Entertainer Sammy Davis Jr. was drafted into the U.S. Army's first integrated unit. Hazel W. Johnson served her country as Chief Nurse for the Army Medical Command in Korea.
Army, navy, air force, or marines. All veterans including prominent African Americans have served their country. We salute them and those who have made the ultimate sacrifice.
Film maker James Edwards served in the army, and after service enrolled in drama school under the G.I. Bill.
Actor James Earl Jones was another army vet who studied theater after military service under the G.I. Bill.
The G.I. Bill was signed into law on June 22, 1944 by President Franklin D. Roosevelt providing educational assistance to service members, veterans, and their dependents.
Harriet M. West was the first Black woman in the Women's Army Corps (WACS) to rise to the rank of Major (August 21, 1943).
Fender Stratocaster guitar specialist Jimi Hendrix joined the 101 Airborne Division Paratroopers of the U.S. Army in 1960 only to hurt his back and receive an honorable discharge in the summer of 1962.
Chicago's first Black mayor Harold Washington served in World War II as a First Sergeant in the U.S. Air Force Engineers (1942 - 1946).
Roscoe Robinson, a 1982 West Point graduate became the U.S. Army's first African American four star general.
See Black History Express App Stories for the General Colin Powell story.
Actor Sidney Poitier (army), Medal of Honor recipient Brigadier General Charles C. Rogers (army), and Clifford Alexander (national guard and Secretary of the Army in 1977) all served with distinction.
Before stealing baseball bases across America (1947), MLB color line buster Jackie Robinson served in World War II (1942).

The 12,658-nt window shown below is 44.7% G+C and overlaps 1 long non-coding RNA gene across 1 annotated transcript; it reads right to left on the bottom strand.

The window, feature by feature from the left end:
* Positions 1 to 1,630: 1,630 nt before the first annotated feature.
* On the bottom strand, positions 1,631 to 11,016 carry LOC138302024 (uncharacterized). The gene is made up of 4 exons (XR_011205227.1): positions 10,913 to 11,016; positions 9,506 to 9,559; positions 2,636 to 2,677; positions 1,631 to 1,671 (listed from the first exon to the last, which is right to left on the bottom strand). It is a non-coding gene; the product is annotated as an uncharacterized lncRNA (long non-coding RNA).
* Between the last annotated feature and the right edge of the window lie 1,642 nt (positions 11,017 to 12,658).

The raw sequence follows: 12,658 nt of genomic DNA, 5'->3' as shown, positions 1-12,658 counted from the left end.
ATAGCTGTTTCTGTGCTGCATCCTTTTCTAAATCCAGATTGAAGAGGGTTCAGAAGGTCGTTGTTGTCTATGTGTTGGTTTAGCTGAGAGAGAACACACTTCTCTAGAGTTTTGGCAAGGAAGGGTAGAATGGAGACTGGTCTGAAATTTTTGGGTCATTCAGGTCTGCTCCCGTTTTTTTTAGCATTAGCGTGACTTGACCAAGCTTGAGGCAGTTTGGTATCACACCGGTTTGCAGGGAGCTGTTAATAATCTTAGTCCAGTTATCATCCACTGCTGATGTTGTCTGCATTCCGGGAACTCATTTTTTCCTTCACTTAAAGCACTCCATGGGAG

Jackie was drafted and assigned to a segregated Army cavalry unit in Fort Riley, Kansas. In January 1943, Robinson was commissioned a second lieutenant.
The man who would make number 42 famous was then assigned to Fort Hood, Texas, where he joined the 761st "Black Panthers" tank battalion.
In the days before they were allowed to participate in direct active duty women also contributed to national service and deserve a Veteran's Day shout-out.
Some of these women were not technically army vets.
Educator Mary McLeod Bethune served as an administrator for President Franklin Roosevelt's Office of Minority Affairs and worked as a special assistant to the Secretary of War (1942) to help recruit Black officer candidates in the Women's Army Corps (WACS).
Community activist Grace lee Stevens was a national organizer for the Women's Army of National Defense (WANDS) during World War II.
You'll find many more veteran contributions in our Black History Express mobile app by searching not only by keywords "army," or "navy," "air force," or "marines," but by others that make sense: "soldier" for example.
We have only scratched the surface. Discover much more in our Android App Black History Express Quiz Game and Knowledge Base.